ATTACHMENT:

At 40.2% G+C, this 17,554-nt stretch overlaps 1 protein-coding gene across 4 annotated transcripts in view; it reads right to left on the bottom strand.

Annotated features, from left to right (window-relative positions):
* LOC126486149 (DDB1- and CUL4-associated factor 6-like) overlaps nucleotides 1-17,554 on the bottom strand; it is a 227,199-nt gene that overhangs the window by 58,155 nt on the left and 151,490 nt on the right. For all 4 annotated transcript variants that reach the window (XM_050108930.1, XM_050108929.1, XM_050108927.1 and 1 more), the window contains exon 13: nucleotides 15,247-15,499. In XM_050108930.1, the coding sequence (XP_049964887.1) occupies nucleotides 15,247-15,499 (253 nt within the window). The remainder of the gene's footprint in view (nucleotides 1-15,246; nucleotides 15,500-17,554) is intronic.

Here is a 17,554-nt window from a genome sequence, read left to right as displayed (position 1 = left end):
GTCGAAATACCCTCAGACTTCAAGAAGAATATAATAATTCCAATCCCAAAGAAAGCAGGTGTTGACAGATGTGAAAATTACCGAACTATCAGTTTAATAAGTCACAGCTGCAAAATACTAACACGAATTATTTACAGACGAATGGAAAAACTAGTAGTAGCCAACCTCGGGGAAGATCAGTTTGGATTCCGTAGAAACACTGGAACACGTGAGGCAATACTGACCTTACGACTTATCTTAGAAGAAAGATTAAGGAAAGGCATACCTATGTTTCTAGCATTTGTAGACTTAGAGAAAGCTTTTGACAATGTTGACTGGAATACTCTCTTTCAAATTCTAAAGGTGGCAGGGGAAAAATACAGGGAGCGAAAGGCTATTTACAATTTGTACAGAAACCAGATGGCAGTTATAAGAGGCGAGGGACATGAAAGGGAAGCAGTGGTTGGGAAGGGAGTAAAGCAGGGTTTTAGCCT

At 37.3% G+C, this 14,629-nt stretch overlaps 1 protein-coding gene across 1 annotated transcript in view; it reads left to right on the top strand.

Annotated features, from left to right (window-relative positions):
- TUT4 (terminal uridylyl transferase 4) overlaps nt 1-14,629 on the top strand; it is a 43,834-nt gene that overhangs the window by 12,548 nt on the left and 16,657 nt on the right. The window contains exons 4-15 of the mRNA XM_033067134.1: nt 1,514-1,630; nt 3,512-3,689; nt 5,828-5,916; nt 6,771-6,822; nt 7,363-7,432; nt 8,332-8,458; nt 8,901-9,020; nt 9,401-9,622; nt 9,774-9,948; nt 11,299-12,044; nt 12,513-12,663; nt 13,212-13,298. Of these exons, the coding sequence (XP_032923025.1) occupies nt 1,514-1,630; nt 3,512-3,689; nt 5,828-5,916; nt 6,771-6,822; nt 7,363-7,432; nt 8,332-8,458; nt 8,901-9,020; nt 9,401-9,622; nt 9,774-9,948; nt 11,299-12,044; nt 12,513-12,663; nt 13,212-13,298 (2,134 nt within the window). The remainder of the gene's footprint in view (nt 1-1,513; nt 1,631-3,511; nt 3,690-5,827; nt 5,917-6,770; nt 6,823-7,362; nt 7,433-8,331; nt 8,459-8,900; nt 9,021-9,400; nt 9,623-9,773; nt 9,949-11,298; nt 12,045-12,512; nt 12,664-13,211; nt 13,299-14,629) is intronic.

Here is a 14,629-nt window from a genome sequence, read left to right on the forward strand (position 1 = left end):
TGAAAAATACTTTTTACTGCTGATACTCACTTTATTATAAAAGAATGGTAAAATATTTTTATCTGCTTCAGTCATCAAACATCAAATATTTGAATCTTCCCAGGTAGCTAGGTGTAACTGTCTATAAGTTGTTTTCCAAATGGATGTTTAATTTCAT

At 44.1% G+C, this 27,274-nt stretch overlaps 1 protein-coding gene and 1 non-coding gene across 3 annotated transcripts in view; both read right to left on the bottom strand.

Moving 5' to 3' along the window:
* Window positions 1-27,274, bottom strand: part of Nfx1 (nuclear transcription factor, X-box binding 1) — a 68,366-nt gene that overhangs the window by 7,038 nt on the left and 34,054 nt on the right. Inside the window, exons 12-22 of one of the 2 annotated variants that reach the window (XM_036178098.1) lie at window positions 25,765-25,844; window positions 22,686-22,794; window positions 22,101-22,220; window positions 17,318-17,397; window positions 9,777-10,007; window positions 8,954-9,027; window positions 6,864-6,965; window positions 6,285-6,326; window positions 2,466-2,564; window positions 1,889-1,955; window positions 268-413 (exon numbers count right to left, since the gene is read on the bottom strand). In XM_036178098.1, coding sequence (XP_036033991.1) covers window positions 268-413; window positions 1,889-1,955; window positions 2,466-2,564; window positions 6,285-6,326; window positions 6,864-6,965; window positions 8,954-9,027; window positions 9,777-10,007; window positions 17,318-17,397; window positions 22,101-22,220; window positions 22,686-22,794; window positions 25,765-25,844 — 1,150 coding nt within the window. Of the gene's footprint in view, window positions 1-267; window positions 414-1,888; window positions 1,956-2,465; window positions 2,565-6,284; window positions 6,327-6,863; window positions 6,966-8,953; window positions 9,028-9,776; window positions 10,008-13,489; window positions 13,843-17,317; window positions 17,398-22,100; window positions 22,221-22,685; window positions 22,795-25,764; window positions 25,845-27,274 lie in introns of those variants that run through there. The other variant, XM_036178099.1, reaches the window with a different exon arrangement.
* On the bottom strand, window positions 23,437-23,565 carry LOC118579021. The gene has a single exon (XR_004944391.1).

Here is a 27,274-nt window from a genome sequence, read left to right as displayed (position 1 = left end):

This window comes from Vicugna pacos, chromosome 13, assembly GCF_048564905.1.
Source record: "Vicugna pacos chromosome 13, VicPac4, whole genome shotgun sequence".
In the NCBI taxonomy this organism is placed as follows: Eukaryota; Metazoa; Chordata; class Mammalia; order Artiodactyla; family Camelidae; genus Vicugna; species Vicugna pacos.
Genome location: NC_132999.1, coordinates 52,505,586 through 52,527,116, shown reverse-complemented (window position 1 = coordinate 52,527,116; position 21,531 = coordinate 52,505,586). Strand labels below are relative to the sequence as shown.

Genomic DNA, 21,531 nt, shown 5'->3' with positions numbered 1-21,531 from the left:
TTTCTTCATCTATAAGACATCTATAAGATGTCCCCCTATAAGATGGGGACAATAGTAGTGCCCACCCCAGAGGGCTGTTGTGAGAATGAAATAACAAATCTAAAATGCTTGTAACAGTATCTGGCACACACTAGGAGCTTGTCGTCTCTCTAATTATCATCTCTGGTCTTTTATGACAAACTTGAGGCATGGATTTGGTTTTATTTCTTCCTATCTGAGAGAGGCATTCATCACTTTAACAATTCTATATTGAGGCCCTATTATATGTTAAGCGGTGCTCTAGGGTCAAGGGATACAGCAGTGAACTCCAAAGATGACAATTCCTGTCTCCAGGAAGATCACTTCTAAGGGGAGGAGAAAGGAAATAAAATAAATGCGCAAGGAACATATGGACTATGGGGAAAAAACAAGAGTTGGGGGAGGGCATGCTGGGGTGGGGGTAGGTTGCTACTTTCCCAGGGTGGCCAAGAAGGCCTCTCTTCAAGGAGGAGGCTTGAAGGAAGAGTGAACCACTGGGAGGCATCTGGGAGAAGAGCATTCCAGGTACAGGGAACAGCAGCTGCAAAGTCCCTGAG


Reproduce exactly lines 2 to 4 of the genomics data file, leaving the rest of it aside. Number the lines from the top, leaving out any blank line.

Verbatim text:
Annotated features, from left to right (window-relative positions):
* LOC126486149 (DDB1- and CUL4-associated factor 6-like) overlaps nucleotides 1-17,554 on the bottom strand; it is a 227,199-nt gene that overhangs the window by 58,155 nt on the left and 151,490 nt on the right. For all 4 annotated transcript variants that reach the window (XM_050108930.1, XM_050108929.1, XM_050108927.1 and 1 more), the window contains exon 13: nucleotides 15,247-15,499. In XM_050108930.1, the coding sequence (XP_049964887.1) occupies nucleotides 15,247-15,499 (253 nt within the window). The remainder of the gene's footprint in view (nucleotides 1-15,246; nucleotides 15,500-17,554) is intronic.

Here is a 17,554-nt window from a genome sequence, read left to right as displayed (position 1 = left end):